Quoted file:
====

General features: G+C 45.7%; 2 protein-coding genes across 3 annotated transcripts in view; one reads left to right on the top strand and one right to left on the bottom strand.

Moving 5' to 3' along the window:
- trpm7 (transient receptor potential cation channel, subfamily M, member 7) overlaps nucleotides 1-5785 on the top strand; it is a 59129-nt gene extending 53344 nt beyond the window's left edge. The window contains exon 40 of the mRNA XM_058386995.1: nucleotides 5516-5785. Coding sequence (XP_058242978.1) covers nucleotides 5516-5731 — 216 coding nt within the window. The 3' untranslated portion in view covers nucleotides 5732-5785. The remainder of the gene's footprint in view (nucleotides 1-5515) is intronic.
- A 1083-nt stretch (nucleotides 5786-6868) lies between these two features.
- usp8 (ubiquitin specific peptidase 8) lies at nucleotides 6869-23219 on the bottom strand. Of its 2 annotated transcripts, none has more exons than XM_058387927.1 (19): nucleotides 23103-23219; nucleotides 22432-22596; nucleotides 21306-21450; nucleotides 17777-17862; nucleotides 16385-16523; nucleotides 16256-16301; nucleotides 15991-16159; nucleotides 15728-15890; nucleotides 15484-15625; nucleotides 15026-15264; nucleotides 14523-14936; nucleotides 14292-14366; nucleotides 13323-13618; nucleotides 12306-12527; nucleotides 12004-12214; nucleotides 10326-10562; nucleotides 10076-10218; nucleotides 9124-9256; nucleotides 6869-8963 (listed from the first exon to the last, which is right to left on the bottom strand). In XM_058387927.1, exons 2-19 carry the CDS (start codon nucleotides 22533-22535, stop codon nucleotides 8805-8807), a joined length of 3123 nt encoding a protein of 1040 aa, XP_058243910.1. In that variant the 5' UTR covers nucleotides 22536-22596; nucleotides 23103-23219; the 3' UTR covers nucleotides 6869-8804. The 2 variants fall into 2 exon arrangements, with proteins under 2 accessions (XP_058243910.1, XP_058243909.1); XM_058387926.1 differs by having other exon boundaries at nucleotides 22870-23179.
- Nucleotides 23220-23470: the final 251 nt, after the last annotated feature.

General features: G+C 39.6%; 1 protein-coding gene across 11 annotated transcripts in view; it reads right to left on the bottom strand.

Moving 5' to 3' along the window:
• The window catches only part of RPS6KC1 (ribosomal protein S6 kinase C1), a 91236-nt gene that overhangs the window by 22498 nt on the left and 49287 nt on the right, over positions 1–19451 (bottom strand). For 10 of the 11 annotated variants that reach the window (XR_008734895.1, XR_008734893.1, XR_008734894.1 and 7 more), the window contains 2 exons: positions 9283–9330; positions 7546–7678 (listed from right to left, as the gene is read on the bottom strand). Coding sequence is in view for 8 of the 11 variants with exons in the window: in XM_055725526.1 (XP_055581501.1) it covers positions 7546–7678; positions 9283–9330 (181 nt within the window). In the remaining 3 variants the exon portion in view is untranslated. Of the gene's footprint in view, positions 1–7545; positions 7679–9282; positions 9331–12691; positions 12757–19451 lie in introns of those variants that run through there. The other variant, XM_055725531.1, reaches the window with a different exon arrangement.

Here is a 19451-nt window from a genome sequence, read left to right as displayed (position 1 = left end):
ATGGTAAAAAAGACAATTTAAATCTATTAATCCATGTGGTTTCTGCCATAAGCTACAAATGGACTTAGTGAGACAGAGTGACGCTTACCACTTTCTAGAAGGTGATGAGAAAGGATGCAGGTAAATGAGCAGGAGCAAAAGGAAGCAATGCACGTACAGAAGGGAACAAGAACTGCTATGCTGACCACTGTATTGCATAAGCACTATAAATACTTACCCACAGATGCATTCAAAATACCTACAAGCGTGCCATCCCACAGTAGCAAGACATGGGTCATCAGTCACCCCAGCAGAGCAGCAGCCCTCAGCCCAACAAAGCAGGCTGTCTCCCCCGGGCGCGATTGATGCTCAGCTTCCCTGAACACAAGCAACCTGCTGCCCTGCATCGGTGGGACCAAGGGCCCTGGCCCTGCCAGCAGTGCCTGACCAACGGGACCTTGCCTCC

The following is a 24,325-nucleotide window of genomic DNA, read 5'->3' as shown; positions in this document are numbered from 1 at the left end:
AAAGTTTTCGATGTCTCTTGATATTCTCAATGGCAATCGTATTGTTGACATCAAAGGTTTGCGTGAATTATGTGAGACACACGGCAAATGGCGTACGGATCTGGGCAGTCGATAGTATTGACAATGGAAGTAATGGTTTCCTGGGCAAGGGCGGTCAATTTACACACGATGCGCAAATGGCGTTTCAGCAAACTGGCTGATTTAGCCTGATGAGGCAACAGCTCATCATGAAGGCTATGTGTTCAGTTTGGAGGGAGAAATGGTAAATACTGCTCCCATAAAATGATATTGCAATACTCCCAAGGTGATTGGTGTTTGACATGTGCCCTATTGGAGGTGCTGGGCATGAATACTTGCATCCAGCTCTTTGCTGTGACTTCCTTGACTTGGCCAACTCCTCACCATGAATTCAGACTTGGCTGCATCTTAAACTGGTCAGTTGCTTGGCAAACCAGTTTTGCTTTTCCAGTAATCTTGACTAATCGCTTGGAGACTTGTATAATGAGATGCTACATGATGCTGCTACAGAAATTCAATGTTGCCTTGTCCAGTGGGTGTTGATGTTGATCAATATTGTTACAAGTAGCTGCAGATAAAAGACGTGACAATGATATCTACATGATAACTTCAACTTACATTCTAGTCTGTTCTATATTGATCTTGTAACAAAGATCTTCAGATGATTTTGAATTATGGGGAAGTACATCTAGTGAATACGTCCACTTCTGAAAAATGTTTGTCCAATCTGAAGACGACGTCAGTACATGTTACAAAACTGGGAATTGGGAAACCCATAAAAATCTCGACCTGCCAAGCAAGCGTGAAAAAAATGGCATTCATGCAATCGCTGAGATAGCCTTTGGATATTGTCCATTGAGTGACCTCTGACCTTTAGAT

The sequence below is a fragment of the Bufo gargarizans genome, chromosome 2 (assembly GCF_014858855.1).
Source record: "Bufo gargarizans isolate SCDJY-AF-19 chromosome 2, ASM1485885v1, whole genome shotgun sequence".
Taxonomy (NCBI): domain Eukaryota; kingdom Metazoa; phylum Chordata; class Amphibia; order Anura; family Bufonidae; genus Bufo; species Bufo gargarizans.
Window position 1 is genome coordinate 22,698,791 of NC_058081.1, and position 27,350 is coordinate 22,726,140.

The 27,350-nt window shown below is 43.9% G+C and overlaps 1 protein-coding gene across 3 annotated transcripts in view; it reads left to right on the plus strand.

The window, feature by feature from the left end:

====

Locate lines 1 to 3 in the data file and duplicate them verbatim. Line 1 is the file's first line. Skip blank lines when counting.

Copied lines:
General features: G+C 45.7%; 2 protein-coding genes across 3 annotated transcripts in view; one reads left to right on the top strand and one right to left on the bottom strand.

Moving 5' to 3' along the window:
- trpm7 (transient receptor potential cation channel, subfamily M, member 7) overlaps nucleotides 1-5785 on the top strand; it is a 59129-nt gene extending 53344 nt beyond the window's left edge. The window contains exon 40 of the mRNA XM_058386995.1: nucleotides 5516-5785. Coding sequence (XP_058242978.1) covers nucleotides 5516-5731 — 216 coding nt within the window. The 3' untranslated portion in view covers nucleotides 5732-5785. The remainder of the gene's footprint in view (nucleotides 1-5515) is intronic.